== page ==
Studio Name – ISAP
Type -Office
Character – Eco sustainable with Climatic conditions & Environment.
Location – NOIDA, Uttar Pradesh, India.
Year Complete – 2013
Plot Area – 350 Sq. Mtr.
Built up Area – 12000 sqft
Material Used -Local Coarse Sand (Badarpur) Plaster in Exteriors, Natural Stone

Private Residence by Akalpit architects

We at ‘Akalpit architects’ believe in giving ‘Extra bit’ compared to the demand of the users. This ‘ extra bit’ is the space derived without affecting the requirements. We make sure it is not some simple space but a space with its own identity and which adds character to the structure.

The site is situated at a prime location in Kolhapur city. Though the client wished to have two separate residences for his sons, he wanted them to be connected.

This was quite a task as the site is a narrow linear rectangle with side margins of only of seven and half feet, which was barely sufficient for light & ventilation.

This made us derive to a traditional solution. We introduced a triple height Central Courtyard between the two units. This courtyard is definitely the key element of this design. It acts as the entrance lobby for both units which connects at all 3 levels. The courtyard gives a sense of visual relation between them. It invites ample natural light in the house throughout the day & helps the hot air to escape from the top.

The other features are the Double height family lounge at the first floor, which overlooks into the courtyard and acts like a lobby to the master bedroom.Extra wide & full height windows allow the users to enjoy the view of the recreational playground which exists in front of the site.

There is a Home Theater & a Gymnasium on Level 3, which can be accessed through both the units. A semi-covered terrace with features like pergolas and a Lily pond gives a sense of relaxation. At the end of a stressful day, this is the space where one would want to be.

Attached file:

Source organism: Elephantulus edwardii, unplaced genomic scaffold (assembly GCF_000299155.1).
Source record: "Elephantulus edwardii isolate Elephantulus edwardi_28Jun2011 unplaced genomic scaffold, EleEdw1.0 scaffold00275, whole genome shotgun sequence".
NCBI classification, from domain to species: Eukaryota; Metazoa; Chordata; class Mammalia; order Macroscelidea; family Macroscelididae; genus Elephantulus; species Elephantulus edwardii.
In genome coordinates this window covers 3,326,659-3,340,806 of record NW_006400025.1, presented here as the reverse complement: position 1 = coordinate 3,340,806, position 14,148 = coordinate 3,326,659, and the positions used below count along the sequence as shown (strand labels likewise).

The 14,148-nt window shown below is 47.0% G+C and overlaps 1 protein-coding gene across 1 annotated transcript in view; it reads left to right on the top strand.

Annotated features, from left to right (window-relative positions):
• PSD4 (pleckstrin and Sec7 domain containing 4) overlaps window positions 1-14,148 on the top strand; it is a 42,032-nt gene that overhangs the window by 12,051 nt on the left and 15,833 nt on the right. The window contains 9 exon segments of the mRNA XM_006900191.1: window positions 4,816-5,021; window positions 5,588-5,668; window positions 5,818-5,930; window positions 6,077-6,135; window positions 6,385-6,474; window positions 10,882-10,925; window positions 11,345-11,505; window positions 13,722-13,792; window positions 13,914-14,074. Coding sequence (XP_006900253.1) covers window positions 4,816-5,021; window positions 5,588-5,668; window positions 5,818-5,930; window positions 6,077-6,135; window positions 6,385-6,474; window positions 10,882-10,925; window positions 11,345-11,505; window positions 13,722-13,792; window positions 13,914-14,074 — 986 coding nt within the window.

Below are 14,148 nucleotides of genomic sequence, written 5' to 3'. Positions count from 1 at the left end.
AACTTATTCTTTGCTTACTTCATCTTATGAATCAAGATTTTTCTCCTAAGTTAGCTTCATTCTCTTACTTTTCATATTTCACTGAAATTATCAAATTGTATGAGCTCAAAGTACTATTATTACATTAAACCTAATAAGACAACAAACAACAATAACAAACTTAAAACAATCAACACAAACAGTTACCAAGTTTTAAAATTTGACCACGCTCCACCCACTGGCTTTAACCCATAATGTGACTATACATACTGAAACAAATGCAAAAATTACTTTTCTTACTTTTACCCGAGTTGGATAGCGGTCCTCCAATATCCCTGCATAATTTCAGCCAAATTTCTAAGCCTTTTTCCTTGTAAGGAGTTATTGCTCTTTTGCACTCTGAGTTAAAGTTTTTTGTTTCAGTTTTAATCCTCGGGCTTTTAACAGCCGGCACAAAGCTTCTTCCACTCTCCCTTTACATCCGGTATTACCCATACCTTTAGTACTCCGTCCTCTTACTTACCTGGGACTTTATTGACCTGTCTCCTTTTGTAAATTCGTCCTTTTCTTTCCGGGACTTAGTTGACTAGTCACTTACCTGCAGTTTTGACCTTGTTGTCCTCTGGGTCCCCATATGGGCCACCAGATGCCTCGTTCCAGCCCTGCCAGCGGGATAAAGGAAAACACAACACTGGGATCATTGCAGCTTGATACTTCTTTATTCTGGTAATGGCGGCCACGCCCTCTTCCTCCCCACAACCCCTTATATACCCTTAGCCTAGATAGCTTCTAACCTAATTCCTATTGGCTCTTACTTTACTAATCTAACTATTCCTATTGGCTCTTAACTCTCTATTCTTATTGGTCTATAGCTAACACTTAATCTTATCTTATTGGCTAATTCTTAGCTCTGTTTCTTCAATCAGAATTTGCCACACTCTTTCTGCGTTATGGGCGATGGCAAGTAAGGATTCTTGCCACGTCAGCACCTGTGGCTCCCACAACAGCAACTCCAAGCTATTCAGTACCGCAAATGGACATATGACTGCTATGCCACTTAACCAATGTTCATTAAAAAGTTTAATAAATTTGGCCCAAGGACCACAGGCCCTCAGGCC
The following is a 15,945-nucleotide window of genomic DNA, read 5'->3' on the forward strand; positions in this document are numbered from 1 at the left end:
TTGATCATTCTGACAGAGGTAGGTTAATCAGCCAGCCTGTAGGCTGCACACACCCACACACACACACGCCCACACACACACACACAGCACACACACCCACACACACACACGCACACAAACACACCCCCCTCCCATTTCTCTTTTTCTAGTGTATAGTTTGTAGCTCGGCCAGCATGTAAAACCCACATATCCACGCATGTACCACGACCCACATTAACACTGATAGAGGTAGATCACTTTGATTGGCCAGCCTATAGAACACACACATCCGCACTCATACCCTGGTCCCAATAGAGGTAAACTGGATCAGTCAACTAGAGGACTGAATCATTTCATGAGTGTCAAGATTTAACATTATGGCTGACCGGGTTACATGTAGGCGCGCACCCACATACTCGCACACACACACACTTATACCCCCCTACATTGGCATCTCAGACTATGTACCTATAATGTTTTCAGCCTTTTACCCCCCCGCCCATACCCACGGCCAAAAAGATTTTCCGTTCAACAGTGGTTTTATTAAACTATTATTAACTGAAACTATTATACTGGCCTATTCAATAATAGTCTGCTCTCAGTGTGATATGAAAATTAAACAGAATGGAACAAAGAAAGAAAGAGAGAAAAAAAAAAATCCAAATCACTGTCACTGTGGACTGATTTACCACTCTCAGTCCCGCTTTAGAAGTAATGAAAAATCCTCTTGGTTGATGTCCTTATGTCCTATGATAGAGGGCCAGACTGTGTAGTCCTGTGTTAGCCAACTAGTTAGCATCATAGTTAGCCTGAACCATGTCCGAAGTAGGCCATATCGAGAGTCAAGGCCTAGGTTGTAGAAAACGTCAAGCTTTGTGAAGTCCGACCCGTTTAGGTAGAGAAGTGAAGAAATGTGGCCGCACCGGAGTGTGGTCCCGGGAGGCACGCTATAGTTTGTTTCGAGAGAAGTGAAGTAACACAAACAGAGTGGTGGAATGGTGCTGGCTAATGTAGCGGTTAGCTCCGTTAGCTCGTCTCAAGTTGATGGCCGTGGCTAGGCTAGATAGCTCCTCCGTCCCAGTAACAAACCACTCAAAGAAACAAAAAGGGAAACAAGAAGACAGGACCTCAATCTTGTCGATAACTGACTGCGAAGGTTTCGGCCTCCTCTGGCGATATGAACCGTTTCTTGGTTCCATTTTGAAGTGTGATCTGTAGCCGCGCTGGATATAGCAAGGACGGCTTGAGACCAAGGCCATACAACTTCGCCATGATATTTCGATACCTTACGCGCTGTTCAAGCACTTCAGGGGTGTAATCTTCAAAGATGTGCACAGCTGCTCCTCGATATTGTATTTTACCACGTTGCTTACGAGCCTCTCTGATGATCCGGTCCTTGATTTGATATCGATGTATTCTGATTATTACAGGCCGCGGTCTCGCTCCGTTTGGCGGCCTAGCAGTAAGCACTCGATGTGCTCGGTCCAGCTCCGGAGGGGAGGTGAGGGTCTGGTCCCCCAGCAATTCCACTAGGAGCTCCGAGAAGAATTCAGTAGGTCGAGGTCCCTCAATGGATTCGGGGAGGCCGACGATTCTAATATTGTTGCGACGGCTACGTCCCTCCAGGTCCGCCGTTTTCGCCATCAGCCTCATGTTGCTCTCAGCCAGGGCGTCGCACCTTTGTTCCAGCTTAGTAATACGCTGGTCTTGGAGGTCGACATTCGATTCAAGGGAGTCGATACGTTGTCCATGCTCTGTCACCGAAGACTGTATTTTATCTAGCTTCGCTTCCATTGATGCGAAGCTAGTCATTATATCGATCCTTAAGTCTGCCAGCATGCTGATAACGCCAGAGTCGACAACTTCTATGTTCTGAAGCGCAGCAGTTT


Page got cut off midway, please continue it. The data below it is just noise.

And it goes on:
Type – Private Residence For Mr. Ashok Narasinghani
Character – Eco sustainable with Climatic conditions & Environment.
Location – Kolhapur, Maharashtra, India.
Year Complete – 2013
Plot Area – 5000 sqft.
Built up Area – 7000 sqft
Material Used – Natural Stone, Vitrified Tiles, Veneer, Solid Wood, Shera Paneling.

Shiv Temple by Sameep Padora and Associates

The Shiv Temple from the hands of Sameep Padora & Associates, based in Mumbai, merges symbolism and iconography of Hinduizm with the vernacular shikhara temple form. In a joint effort with the local townsfolk and spiritual leaders the authors constructed the temple with locally sourced basalt, a product of cooled down lava. The natural patina of the material creates an impression of ancientness.

Flourishing trees bordering the area along with the sky define a sort of outdoor room, in place of a “mandapa” – a traditional pillared hall. The seating created by elevated and layered terrain is mainly utilized for public gatherings and religious ceremonies. Visitors can enjoy the beautiful nature even from the interior through the wooden frame of the entrance. The culminating ceiling with an open skylight, allows the light to shine down upon the statues within the inner sanctum.


Stacked House Renovation by Architecture paradigm

The project is about exploring this notion of joint family culture in the changing urban scenario. The site is a 400sqm with a steep drop of 2.5 meters from northeast to the southwest. It is flanked by roads on the north and western edges. An existing three bedroom house built by the client in the early eighties negotiated this sloped terrain. The brief was to use this structure and add a three bedroom unit on it for his son’s family.

Design for the stacked house examines these parameters in the context of two families spread over three generations co-existing while retaining their personal identities. The idea was to reflect the additive nature of the program, to look at the house as an open ended amalgamation rather than a finite object. The process involved reworking the existing floors to accommodate new program and look at the emerging logic at lower levels to inform the designing of the new unit. The existing house sits in the middle of the site bound by open space on all sides. This open space served as an effective buffer against the busy corner where one of the edges is defined by a school and a temple. The house establishes a strong relationship with the outdoor spaces (unbuilt spaces) in the context of tight urban conditions. The use of layers helps in establishing varying degrees of transparency and dissolving boundaries between in and outside. Being connected to the neighborhood through this brings in a sense of security while maintaining privacy.

Flexibility is carefully considered to enable different possibilities of usage over time. This is exhibited in the open-ended use of one of the rooms in lower as well as upper level units, integration of indoor and outdoor spaces or the open plan with minimum use of internal masonry partitions especially in the upper unit allows multiple possibilities of usage at a later date.